Remittances on the rise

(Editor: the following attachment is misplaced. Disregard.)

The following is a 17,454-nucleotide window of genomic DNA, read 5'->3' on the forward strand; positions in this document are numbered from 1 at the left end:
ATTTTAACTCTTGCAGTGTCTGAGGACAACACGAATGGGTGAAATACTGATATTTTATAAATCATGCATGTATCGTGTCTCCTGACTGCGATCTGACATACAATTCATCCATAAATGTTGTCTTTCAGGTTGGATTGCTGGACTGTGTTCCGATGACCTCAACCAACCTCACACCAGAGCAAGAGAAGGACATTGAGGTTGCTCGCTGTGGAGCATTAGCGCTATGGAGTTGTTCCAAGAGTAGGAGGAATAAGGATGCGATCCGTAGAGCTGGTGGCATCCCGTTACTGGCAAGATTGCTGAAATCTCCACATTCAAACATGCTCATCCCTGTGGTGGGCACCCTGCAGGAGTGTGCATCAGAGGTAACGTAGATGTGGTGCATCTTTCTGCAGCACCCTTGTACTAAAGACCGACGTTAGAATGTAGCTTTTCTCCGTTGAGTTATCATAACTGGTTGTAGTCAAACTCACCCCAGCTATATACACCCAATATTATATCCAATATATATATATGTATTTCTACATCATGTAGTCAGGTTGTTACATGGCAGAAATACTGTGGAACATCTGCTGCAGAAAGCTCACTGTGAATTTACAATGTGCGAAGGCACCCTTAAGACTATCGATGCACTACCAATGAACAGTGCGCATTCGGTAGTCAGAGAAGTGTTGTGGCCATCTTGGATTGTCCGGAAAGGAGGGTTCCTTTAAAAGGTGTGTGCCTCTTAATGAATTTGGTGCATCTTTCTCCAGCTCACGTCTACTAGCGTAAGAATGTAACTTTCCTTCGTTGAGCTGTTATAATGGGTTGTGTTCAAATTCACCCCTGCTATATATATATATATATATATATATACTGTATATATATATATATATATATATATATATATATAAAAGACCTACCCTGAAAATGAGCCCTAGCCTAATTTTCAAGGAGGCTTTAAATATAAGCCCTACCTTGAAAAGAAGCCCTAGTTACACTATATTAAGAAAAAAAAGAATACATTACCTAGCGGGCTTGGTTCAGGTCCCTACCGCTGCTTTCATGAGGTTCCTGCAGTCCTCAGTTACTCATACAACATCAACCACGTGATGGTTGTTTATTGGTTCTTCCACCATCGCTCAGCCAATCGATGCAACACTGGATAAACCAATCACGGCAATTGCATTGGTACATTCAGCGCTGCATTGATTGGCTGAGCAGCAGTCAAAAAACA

Alarge number of the people of Pakistan are working in overseas countries to earn money for their self and their families. They are contributing a lot to support the country's economic condition at a time when most of the economic indicators, like the budget deficit and inflation are showing worsening trends, remittances sent home by the expatriates continue to give much needed support to the external sector of the country. The amount send by the overseas Pakistanis stood at $926.9 million during November, 2010 and it rises by 24.78 percent as compared to $742.9 million last year. Home remittances received during the month was the second highest in a single month, or only about $6 million less than the historic amount of $933.1 million received in August, 2010. Remittances during the five months have shown a steady growth of 15.54 percent, reaching $4.43 billion or $595 million more than received in the corresponding period last year. Healthy increase in the amount of remittances is more encouraging at a time of a global recession when employment opportunities for the expatriates and their earning potential are generally shrinking. Present rising trend in remittances could fetch the country about $10.5 billion during 2010-11 and contribute a great deal in reducing the current account deficit to a sustainable level. No doubt there is need of vigorous efforts to ensure the continuation of rising trend in overseas money. In this connection, credit is generally given to a joint initiative by the State Bank, Ministry of Finance and Ministry of Overseas Pakistanis, called the "Pakistan Remittance Initiative (PRI)," to facilitate the remittances. While such an initiative may have helped to increase the amount of home remittances to a certain extent, the more potent factors, in our view, could be the market determined exchange rate offered by the formal channels, a crackdown on money changers indulging in dubious business and a stringent monetary policy that has kept the domestic interest rates attractive, relative to the rates of return available in foreign countries. The government needs to monitor the situation and continue to improve the policy framework to exploit the full potential of foreign exchange.